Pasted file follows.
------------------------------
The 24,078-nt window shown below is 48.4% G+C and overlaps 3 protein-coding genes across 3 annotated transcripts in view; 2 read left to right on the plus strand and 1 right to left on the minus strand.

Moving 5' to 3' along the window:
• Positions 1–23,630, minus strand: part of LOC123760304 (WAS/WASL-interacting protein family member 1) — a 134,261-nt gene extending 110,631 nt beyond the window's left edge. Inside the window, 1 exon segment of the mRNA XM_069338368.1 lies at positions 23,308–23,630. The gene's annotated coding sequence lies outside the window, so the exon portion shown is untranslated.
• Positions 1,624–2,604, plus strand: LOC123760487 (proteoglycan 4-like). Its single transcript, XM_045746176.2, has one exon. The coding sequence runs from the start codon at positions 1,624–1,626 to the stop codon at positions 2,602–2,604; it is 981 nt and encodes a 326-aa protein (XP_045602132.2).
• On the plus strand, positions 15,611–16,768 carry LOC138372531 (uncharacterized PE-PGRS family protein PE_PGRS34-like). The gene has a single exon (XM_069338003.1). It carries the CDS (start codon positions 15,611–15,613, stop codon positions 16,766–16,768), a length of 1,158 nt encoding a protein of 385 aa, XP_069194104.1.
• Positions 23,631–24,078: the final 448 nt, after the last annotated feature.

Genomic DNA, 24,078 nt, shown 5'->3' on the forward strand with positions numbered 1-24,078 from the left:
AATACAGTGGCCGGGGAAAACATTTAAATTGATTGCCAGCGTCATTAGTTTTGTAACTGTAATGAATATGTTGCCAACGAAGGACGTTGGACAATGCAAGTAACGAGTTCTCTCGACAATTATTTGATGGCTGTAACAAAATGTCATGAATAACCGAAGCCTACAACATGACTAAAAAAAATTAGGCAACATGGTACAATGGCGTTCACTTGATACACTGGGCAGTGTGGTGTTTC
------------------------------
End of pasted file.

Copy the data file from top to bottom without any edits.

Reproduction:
The 24,078-nt window shown below is 48.4% G+C and overlaps 3 protein-coding genes across 3 annotated transcripts in view; 2 read left to right on the plus strand and 1 right to left on the minus strand.

Moving 5' to 3' along the window:
• Positions 1–23,630, minus strand: part of LOC123760304 (WAS/WASL-interacting protein family member 1) — a 134,261-nt gene extending 110,631 nt beyond the window's left edge. Inside the window, 1 exon segment of the mRNA XM_069338368.1 lies at positions 23,308–23,630. The gene's annotated coding sequence lies outside the window, so the exon portion shown is untranslated.
• Positions 1,624–2,604, plus strand: LOC123760487 (proteoglycan 4-like). Its single transcript, XM_045746176.2, has one exon. The coding sequence runs from the start codon at positions 1,624–1,626 to the stop codon at positions 2,602–2,604; it is 981 nt and encodes a 326-aa protein (XP_045602132.2).
• On the plus strand, positions 15,611–16,768 carry LOC138372531 (uncharacterized PE-PGRS family protein PE_PGRS34-like). The gene has a single exon (XM_069338003.1). It carries the CDS (start codon positions 15,611–15,613, stop codon positions 16,766–16,768), a length of 1,158 nt encoding a protein of 385 aa, XP_069194104.1.
• Positions 23,631–24,078: the final 448 nt, after the last annotated feature.

Genomic DNA, 24,078 nt, shown 5'->3' on the forward strand with positions numbered 1-24,078 from the left:
AATACAGTGGCCGGGGAAAACATTTAAATTGATTGCCAGCGTCATTAGTTTTGTAACTGTAATGAATATGTTGCCAACGAAGGACGTTGGACAATGCAAGTAACGAGTTCTCTCGACAATTATTTGATGGCTGTAACAAAATGTCATGAATAACCGAAGCCTACAACATGACTAAAAAAAATTAGGCAACATGGTACAATGGCGTTCACTTGATACACTGGGCAGTGTGGTGTTTC